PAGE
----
The United States joining the Law of the Sea Treaty would help strengthen the U.S. Defense Department’s position in the Pacific, at a time when the Pentagon places more emphasis on that region, top DoD officials said.
Not being part of the treaty puts the Unites States at a “distinct disadvantage particularly when it comes to disputes over maritime rights and responsibilities,” said Defense Secretary Leon Panetta, who making a rare joint appearance with Gen. Martin Dempsey, chairman of the Joint Chiefs of Staff, at a forum in Washington hosted by The Pew Charitable Trusts and the Atlantic Council.
“The time has come for the United States to have a seat at the table,” Panetta said. “The time has come for the United States to fully assert its role as a global leader, and accede to this important treaty.”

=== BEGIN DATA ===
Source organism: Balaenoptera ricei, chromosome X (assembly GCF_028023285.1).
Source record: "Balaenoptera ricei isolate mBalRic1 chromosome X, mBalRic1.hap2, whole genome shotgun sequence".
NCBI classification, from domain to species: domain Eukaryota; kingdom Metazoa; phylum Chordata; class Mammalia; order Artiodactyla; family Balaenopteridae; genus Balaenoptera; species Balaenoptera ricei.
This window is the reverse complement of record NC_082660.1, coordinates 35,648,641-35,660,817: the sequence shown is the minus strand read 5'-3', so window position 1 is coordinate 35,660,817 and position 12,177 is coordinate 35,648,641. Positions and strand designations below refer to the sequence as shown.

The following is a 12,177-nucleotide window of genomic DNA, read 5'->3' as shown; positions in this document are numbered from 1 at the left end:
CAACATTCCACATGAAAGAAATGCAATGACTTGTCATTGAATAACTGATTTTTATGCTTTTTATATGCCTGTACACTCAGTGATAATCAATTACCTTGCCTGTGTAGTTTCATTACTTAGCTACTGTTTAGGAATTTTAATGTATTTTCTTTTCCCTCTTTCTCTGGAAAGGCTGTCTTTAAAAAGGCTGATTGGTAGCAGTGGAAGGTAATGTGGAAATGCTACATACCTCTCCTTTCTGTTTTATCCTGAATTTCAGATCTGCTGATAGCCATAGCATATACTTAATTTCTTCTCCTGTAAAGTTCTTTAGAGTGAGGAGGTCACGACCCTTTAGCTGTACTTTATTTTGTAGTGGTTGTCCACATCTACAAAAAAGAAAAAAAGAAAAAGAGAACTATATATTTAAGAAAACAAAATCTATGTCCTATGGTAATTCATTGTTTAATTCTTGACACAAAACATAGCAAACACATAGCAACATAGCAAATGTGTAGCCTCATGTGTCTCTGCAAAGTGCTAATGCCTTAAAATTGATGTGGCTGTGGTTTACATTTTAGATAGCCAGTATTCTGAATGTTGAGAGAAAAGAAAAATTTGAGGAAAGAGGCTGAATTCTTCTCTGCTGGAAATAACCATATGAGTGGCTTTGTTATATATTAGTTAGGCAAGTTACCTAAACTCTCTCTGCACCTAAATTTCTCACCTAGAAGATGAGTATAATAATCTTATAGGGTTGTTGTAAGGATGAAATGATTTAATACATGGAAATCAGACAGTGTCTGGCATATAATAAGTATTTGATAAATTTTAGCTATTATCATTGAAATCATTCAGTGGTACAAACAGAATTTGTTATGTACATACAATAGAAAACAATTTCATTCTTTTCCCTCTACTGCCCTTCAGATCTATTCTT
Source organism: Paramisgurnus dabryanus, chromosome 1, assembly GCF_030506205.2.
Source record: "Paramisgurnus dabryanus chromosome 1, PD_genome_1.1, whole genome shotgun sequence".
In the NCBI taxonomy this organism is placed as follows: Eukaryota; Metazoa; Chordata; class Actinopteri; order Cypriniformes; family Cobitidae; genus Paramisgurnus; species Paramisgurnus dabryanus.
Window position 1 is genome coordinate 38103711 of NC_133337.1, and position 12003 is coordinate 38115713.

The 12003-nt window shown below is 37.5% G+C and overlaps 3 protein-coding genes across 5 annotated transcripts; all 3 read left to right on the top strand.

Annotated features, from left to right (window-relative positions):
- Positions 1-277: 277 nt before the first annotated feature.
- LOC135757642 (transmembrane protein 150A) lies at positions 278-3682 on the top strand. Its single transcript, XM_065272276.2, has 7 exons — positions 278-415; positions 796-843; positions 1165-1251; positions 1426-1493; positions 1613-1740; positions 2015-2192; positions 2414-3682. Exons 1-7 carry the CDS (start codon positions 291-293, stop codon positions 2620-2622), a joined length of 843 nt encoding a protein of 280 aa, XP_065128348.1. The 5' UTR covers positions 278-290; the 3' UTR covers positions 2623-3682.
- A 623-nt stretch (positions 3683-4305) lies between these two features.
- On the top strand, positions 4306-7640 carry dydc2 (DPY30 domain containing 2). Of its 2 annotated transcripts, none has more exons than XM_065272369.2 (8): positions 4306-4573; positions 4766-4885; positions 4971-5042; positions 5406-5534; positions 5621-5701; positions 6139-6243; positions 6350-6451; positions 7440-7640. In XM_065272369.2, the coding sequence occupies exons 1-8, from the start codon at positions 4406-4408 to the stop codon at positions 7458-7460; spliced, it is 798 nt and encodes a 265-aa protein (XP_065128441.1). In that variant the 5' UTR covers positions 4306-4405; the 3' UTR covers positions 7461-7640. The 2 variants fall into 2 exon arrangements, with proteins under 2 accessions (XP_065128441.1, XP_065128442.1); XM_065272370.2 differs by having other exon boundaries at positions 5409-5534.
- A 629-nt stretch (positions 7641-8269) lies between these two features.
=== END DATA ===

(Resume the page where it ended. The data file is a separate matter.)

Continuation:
The United Nations Convention on the Law of the Sea is designed to serve as the rules of the road for use of the oceans’ resources. More than 160 countries, including China and Russia, observe the treaty.
Conservative opponents of the treaty in the U.S. Congress feel signing the treaty would cede decisions on sovereignty.
The Pentagon’s new military strategy — announced in January — calls for a greater emphasis in the Pacific region. Becoming part of the Law of the Sea treaty would not impact U.S. military operations, Panetta said.
“The convention in no way … harms our intelligence collection activities or constrains our military operations, nor will our military activities be subject to review or scrutiny by any international court or tribunal,” he said. “On the contrary, U.S. accession to the convention preserves our freedom of navigation and over-flight rights as bedrock treaty law, the firmest possible legal foundation for these activities.”